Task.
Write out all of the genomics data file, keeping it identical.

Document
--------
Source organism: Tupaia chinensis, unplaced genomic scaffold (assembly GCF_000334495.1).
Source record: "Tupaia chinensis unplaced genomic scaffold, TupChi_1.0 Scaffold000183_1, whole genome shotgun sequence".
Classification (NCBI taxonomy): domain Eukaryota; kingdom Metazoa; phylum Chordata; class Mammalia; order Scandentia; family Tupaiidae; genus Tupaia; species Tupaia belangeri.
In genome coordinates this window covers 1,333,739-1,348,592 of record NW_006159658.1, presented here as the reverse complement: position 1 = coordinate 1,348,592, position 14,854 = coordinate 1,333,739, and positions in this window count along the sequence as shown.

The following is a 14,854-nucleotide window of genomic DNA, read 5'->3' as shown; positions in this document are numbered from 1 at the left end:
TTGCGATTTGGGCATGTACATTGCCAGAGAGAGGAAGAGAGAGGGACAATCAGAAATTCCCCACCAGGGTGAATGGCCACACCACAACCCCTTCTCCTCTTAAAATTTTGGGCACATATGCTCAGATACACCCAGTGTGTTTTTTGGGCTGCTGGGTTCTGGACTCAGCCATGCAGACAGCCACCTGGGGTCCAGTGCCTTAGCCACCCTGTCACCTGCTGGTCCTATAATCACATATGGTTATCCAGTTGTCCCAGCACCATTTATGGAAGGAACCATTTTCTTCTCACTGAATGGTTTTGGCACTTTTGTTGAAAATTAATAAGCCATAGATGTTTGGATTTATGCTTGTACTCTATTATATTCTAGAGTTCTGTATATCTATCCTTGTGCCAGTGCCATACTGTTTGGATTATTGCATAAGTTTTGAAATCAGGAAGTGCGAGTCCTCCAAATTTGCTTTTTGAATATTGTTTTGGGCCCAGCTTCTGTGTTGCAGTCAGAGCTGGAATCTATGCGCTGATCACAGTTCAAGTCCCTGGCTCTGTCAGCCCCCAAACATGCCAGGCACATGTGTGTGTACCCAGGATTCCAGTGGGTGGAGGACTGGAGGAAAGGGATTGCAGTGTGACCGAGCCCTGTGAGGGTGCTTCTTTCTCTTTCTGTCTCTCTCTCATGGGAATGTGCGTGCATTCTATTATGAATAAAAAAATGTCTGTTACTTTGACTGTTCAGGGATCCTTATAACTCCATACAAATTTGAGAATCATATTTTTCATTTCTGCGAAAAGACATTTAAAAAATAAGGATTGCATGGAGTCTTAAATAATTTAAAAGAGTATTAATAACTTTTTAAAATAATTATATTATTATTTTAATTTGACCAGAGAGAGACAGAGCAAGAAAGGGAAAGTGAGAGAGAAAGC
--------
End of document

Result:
Source organism: Tupaia chinensis, unplaced genomic scaffold (assembly GCF_000334495.1).
Source record: "Tupaia chinensis unplaced genomic scaffold, TupChi_1.0 Scaffold000183_1, whole genome shotgun sequence".
Classification (NCBI taxonomy): domain Eukaryota; kingdom Metazoa; phylum Chordata; class Mammalia; order Scandentia; family Tupaiidae; genus Tupaia; species Tupaia belangeri.
In genome coordinates this window covers 1,333,739-1,348,592 of record NW_006159658.1, presented here as the reverse complement: position 1 = coordinate 1,348,592, position 14,854 = coordinate 1,333,739, and positions in this window count along the sequence as shown.

The following is a 14,854-nucleotide window of genomic DNA, read 5'->3' as shown; positions in this document are numbered from 1 at the left end:
TTGCGATTTGGGCATGTACATTGCCAGAGAGAGGAAGAGAGAGGGACAATCAGAAATTCCCCACCAGGGTGAATGGCCACACCACAACCCCTTCTCCTCTTAAAATTTTGGGCACATATGCTCAGATACACCCAGTGTGTTTTTTGGGCTGCTGGGTTCTGGACTCAGCCATGCAGACAGCCACCTGGGGTCCAGTGCCTTAGCCACCCTGTCACCTGCTGGTCCTATAATCACATATGGTTATCCAGTTGTCCCAGCACCATTTATGGAAGGAACCATTTTCTTCTCACTGAATGGTTTTGGCACTTTTGTTGAAAATTAATAAGCCATAGATGTTTGGATTTATGCTTGTACTCTATTATATTCTAGAGTTCTGTATATCTATCCTTGTGCCAGTGCCATACTGTTTGGATTATTGCATAAGTTTTGAAATCAGGAAGTGCGAGTCCTCCAAATTTGCTTTTTGAATATTGTTTTGGGCCCAGCTTCTGTGTTGCAGTCAGAGCTGGAATCTATGCGCTGATCACAGTTCAAGTCCCTGGCTCTGTCAGCCCCCAAACATGCCAGGCACATGTGTGTGTACCCAGGATTCCAGTGGGTGGAGGACTGGAGGAAAGGGATTGCAGTGTGACCGAGCCCTGTGAGGGTGCTTCTTTCTCTTTCTGTCTCTCTCTCATGGGAATGTGCGTGCATTCTATTATGAATAAAAAAATGTCTGTTACTTTGACTGTTCAGGGATCCTTATAACTCCATACAAATTTGAGAATCATATTTTTCATTTCTGCGAAAAGACATTTAAAAAATAAGGATTGCATGGAGTCTTAAATAATTTAAAAGAGTATTAATAACTTTTTAAAATAATTATATTATTATTTTAATTTGACCAGAGAGAGACAGAGCAAGAAAGGGAAAGTGAGAGAGAAAGC